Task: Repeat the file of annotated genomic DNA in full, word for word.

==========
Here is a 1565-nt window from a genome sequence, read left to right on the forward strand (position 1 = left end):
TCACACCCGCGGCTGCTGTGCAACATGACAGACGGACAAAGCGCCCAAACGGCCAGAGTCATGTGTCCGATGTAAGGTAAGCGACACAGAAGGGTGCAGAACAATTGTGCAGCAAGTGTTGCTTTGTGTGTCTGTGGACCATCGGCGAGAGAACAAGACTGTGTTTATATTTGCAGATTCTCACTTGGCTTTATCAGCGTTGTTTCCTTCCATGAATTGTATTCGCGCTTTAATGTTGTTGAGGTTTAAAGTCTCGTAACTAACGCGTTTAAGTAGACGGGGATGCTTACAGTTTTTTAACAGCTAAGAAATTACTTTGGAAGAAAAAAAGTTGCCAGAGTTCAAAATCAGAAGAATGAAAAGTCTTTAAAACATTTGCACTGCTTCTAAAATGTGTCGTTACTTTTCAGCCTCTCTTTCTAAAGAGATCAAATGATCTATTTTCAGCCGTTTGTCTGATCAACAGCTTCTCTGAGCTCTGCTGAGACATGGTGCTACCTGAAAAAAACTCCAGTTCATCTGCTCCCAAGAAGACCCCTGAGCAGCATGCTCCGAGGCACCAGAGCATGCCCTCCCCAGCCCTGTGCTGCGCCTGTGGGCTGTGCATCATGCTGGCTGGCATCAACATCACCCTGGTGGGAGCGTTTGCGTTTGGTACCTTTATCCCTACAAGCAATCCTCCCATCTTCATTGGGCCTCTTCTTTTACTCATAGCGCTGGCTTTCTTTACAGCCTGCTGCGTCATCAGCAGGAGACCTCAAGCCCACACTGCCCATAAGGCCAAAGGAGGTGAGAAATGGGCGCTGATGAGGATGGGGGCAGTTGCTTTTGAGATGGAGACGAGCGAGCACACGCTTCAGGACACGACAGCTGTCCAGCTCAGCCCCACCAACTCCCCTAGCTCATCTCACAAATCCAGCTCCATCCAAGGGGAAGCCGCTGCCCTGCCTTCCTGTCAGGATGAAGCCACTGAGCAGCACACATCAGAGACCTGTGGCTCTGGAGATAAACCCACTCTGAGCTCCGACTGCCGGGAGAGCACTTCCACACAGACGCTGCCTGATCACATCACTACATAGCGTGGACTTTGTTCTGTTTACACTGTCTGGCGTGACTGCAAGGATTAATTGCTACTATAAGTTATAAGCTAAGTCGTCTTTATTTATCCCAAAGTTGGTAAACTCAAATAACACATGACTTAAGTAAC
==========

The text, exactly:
Here is a 1565-nt window from a genome sequence, read left to right on the forward strand (position 1 = left end):
TCACACCCGCGGCTGCTGTGCAACATGACAGACGGACAAAGCGCCCAAACGGCCAGAGTCATGTGTCCGATGTAAGGTAAGCGACACAGAAGGGTGCAGAACAATTGTGCAGCAAGTGTTGCTTTGTGTGTCTGTGGACCATCGGCGAGAGAACAAGACTGTGTTTATATTTGCAGATTCTCACTTGGCTTTATCAGCGTTGTTTCCTTCCATGAATTGTATTCGCGCTTTAATGTTGTTGAGGTTTAAAGTCTCGTAACTAACGCGTTTAAGTAGACGGGGATGCTTACAGTTTTTTAACAGCTAAGAAATTACTTTGGAAGAAAAAAAGTTGCCAGAGTTCAAAATCAGAAGAATGAAAAGTCTTTAAAACATTTGCACTGCTTCTAAAATGTGTCGTTACTTTTCAGCCTCTCTTTCTAAAGAGATCAAATGATCTATTTTCAGCCGTTTGTCTGATCAACAGCTTCTCTGAGCTCTGCTGAGACATGGTGCTACCTGAAAAAAACTCCAGTTCATCTGCTCCCAAGAAGACCCCTGAGCAGCATGCTCCGAGGCACCAGAGCATGCCCTCCCCAGCCCTGTGCTGCGCCTGTGGGCTGTGCATCATGCTGGCTGGCATCAACATCACCCTGGTGGGAGCGTTTGCGTTTGGTACCTTTATCCCTACAAGCAATCCTCCCATCTTCATTGGGCCTCTTCTTTTACTCATAGCGCTGGCTTTCTTTACAGCCTGCTGCGTCATCAGCAGGAGACCTCAAGCCCACACTGCCCATAAGGCCAAAGGAGGTGAGAAATGGGCGCTGATGAGGATGGGGGCAGTTGCTTTTGAGATGGAGACGAGCGAGCACACGCTTCAGGACACGACAGCTGTCCAGCTCAGCCCCACCAACTCCCCTAGCTCATCTCACAAATCCAGCTCCATCCAAGGGGAAGCCGCTGCCCTGCCTTCCTGTCAGGATGAAGCCACTGAGCAGCACACATCAGAGACCTGTGGCTCTGGAGATAAACCCACTCTGAGCTCCGACTGCCGGGAGAGCACTTCCACACAGACGCTGCCTGATCACATCACTACATAGCGTGGACTTTGTTCTGTTTACACTGTCTGGCGTGACTGCAAGGATTAATTGCTACTATAAGTTATAAGCTAAGTCGTCTTTATTTATCCCAAAGTTGGTAAACTCAAATAACACATGACTTAAGTAAC